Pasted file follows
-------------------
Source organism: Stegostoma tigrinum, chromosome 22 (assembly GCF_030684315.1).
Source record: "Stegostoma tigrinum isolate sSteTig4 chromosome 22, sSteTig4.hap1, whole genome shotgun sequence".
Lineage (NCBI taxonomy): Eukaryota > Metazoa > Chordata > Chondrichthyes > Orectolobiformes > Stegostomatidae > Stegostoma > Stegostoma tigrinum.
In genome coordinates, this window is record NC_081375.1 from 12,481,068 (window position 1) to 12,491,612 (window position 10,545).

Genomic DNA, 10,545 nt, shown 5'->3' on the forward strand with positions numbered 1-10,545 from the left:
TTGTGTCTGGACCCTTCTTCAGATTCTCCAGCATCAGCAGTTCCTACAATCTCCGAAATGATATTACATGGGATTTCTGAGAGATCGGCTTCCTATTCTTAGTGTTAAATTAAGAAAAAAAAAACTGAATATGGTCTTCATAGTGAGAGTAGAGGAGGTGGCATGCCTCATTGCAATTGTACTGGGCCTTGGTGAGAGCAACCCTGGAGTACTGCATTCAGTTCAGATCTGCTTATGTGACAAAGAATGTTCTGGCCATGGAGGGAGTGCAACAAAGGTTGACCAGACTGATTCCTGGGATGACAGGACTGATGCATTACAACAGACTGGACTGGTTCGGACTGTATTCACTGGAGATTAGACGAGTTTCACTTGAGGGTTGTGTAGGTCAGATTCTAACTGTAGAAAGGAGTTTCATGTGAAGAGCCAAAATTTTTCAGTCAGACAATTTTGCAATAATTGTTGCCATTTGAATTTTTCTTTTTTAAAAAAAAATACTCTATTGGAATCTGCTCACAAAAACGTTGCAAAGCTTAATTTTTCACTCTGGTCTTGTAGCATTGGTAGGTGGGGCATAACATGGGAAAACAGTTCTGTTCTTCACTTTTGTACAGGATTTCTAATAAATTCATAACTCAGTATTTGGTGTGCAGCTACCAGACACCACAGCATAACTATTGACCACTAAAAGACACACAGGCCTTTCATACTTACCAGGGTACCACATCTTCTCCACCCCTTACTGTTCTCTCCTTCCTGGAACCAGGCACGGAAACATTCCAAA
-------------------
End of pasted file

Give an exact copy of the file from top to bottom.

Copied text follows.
Source organism: Stegostoma tigrinum, chromosome 22 (assembly GCF_030684315.1).
Source record: "Stegostoma tigrinum isolate sSteTig4 chromosome 22, sSteTig4.hap1, whole genome shotgun sequence".
Lineage (NCBI taxonomy): Eukaryota > Metazoa > Chordata > Chondrichthyes > Orectolobiformes > Stegostomatidae > Stegostoma > Stegostoma tigrinum.
In genome coordinates, this window is record NC_081375.1 from 12,481,068 (window position 1) to 12,491,612 (window position 10,545).

Genomic DNA, 10,545 nt, shown 5'->3' on the forward strand with positions numbered 1-10,545 from the left:
TTGTGTCTGGACCCTTCTTCAGATTCTCCAGCATCAGCAGTTCCTACAATCTCCGAAATGATATTACATGGGATTTCTGAGAGATCGGCTTCCTATTCTTAGTGTTAAATTAAGAAAAAAAAAACTGAATATGGTCTTCATAGTGAGAGTAGAGGAGGTGGCATGCCTCATTGCAATTGTACTGGGCCTTGGTGAGAGCAACCCTGGAGTACTGCATTCAGTTCAGATCTGCTTATGTGACAAAGAATGTTCTGGCCATGGAGGGAGTGCAACAAAGGTTGACCAGACTGATTCCTGGGATGACAGGACTGATGCATTACAACAGACTGGACTGGTTCGGACTGTATTCACTGGAGATTAGACGAGTTTCACTTGAGGGTTGTGTAGGTCAGATTCTAACTGTAGAAAGGAGTTTCATGTGAAGAGCCAAAATTTTTCAGTCAGACAATTTTGCAATAATTGTTGCCATTTGAATTTTTCTTTTTTAAAAAAAAATACTCTATTGGAATCTGCTCACAAAAACGTTGCAAAGCTTAATTTTTCACTCTGGTCTTGTAGCATTGGTAGGTGGGGCATAACATGGGAAAACAGTTCTGTTCTTCACTTTTGTACAGGATTTCTAATAAATTCATAACTCAGTATTTGGTGTGCAGCTACCAGACACCACAGCATAACTATTGACCACTAAAAGACACACAGGCCTTTCATACTTACCAGGGTACCACATCTTCTCCACCCCTTACTGTTCTCTCCTTCCTGGAACCAGGCACGGAAACATTCCAAA